Hoodie Rally Remembers Bo Morrison and Trayvon Martin

Several hundred people wearing hoodies gathered at the Wisconsin Capitol Saturday to show their support for two young men, whose recent deaths highlight the flaws in “Shoot first, question later” legislation adopted in the last few years in several states. Both laws mirror ALEC model legislation backed by the NRA, and similar laws are now on the books in over 2 dozen states.

A diverse crowd gathers to remember Bo and Trayvon. Photo: Leslie Amsterdam

The laws in the two states differ; in Florida one can “Stand Your Ground” anywhere and in Wisconsin, the “Castle Doctrine” protects homeowners on their property. In the Bo Morrison case, the homeowner Adam Kind, was not charged by the Washington County District Attorney Mark Benford, who published an extensive 28 page report explaining that while the Castle Doctrine might apply, he declined to press charges, indicating that Kind acted in self defense.

The excellent lineup of speakers started with a statement issued by Rep. Mark Pocan, who has exposed ALEC and their model legislation tactics for years. Rep. Kelda Helen Roys spoke to the fact that no one in Wisconsin has ever been successfully prosecuted when they have acted in self-defense.

Will Williams of Veterans For Peace. Photo: Leslie Amsterdam

Matthew Rothschild, of The Progressive, continued,

“So let’s name what’s terribly wrong in America, and in Wisconsin, today. One obvious thing is racism. It has not gone away. We are not living in the mythical post-racial society. It’s with us like a virus that we just can’t kick, and it flares up in lethal forms. But it’s not just racism we’re dealing with here. There’s another afflicting this country. It’s a virus that hasn’t been here as long as slavery, but almost half as long. It’s called oligarchy. It’s called plutocracy. It’s rule by the rich and by the corporations and by the special interests.”

Will Williams of Veterans For Peace recalled his childhood during the 40’s in Mississippi, sadly noting that some things have not changed. Kaleem Caire, of the Urban League, talked about his young sons and noted his fears for their future in the current climate of racism in America.

ISO leads a march around the Capitol square during the rally. Photo: Leslie Amsterdam

Rep. Tamara Grigsby calls for the repeal of the Castle Doctrine. Photo: Leslie Amsterdam

Rally attendees marched around the Capitol square before returning for final remarks. Mahlon Mitchell, President of the Wisconsin Professional Firefighters Association and candidate for Lt. Governor in the upcoming recall election addressed the crowd. Rep. Tamara Grigsby, a WI legislator who has been an extremely outspoken critic of the Castle Doctrine legislation stated,“…and I knew that it was a part of a larger radical Republican agenda to make Wisconsin the OK corral, like so many other states. I knew these things, and I fought vehemently against it. Unfortunately, the numbers were not on my side and they weren’t on the side of what is right and what is just and now we have the Castle Doctrine, and my biggest fears have come to fruition.”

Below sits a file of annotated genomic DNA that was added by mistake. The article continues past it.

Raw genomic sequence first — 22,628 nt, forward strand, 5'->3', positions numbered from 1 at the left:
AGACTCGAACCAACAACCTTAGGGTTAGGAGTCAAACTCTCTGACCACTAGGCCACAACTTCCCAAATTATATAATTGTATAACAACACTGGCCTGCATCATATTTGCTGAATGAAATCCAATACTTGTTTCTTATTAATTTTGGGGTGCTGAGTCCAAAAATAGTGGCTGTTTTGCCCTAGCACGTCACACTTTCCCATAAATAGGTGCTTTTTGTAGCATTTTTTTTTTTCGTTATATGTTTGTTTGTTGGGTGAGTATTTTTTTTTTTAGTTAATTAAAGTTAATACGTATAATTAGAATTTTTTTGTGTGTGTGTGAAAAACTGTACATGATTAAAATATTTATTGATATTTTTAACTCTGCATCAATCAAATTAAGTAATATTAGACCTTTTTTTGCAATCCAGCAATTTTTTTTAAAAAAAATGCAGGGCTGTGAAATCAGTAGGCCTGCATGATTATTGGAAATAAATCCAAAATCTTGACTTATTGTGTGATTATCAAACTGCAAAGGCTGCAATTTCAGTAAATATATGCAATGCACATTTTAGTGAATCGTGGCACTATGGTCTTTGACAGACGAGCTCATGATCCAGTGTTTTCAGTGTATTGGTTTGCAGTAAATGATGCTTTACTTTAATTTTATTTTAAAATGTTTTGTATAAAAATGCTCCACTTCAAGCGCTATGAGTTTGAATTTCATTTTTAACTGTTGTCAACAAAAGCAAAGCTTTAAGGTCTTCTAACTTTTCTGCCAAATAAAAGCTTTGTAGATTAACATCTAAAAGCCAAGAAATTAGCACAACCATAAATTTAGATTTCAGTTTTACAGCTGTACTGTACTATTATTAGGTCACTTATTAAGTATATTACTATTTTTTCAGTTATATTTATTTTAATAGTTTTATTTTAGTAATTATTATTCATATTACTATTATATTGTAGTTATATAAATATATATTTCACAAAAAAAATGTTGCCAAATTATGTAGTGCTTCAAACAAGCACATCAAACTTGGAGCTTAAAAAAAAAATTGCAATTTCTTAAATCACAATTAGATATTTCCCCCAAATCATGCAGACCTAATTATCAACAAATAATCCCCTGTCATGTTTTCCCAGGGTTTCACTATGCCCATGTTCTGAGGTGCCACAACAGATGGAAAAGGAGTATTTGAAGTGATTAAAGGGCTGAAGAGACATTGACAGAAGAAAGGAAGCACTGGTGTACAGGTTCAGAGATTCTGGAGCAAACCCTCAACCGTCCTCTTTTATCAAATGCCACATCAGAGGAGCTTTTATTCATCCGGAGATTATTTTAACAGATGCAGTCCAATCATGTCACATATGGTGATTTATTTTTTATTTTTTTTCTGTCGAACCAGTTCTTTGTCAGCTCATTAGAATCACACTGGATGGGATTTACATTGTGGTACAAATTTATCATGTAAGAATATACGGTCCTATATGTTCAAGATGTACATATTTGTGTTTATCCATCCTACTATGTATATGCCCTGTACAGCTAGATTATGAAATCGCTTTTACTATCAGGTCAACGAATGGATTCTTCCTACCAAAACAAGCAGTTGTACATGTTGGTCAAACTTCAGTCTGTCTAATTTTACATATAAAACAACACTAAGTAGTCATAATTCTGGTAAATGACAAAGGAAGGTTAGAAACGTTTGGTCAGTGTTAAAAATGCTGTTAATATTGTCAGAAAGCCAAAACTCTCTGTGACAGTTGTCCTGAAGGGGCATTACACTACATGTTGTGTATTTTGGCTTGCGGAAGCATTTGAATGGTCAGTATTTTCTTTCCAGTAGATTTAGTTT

Kayla Morrison was encouraged by the show of support after the loss of her little brother Bo, “Today was amazing, I’m not going to lie, I was a little nervous to see the turnout, but I think that it was better than any of us expected…..we didn’t even know more than half of these people, just to know that these people came out today to support us and let us know that they are here for us, I just think is amazing.”

Hoodie Rally-Kayla

Kayla Morrison, Bo Morrison's sister, addresses the crowd. Photo: Leslie Amsterdam

Ms. Morrison has started a petition at change.org to draw attention to the death of her brother and to call for the repeal of the Castle Doctrine. When asked about the response to the petition she replied, ”Petitions are a good start for fighting things, I think that a good example was the Recall Walker petition that got started in our home town, so after I saw how many people were supporting that and signing that, I realized that starting a petition might work in spreading the word and hopefully getting enough signatures. I’ve been checking the signatures daily, they show you the last ten signatures, and it’s just crazy to see how now maybe you’ll see two from Wisconsin. We have signatures from Australia, Turkey, Jordan… It’s amazing to see that the word is being spread… I didn’t realize until I started that petition how many people are there, really there to support us, and how many people actually find the story of Bo’s situation extremely tragic and how many people are trying to support us and our family knowing that we are grieving and how big a loss that this was for us.”

 

 

 

Watch Rep. Tamara Grigsby’s speech from the Hoodie Rally:

More images from the Hoodie Rally in Madison, Wisconsin:

Stop the Killing. Photo: Leslie Amsterdam

 

Skittles and Iced Tea. Photo: Leslie Amsterdam

Justice for All. Photo: Leslie Amsterdam

 

Repeal to Heal. Photo: Leslie Amsterdam

Bo Morrison's friends and family. Photo: Leslie Amsterdam

 

 

Read about other rallies to remember Bo Morrison and Trayvon Martin here.

Make your feelings known about ALEC-inspired gun legislation here.

 

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One Comment on “Hoodie Rally Remembers Bo Morrison and Trayvon Martin”

  1. Kevin April 12, 2012 at 12:05 pm #

    Why would defending your home/family against intruders disparately impact African-Americans? How would it be racial profiling. You seem to leave out the part where the “victim” is in another persons home. What is the speaker trying to insinuate?

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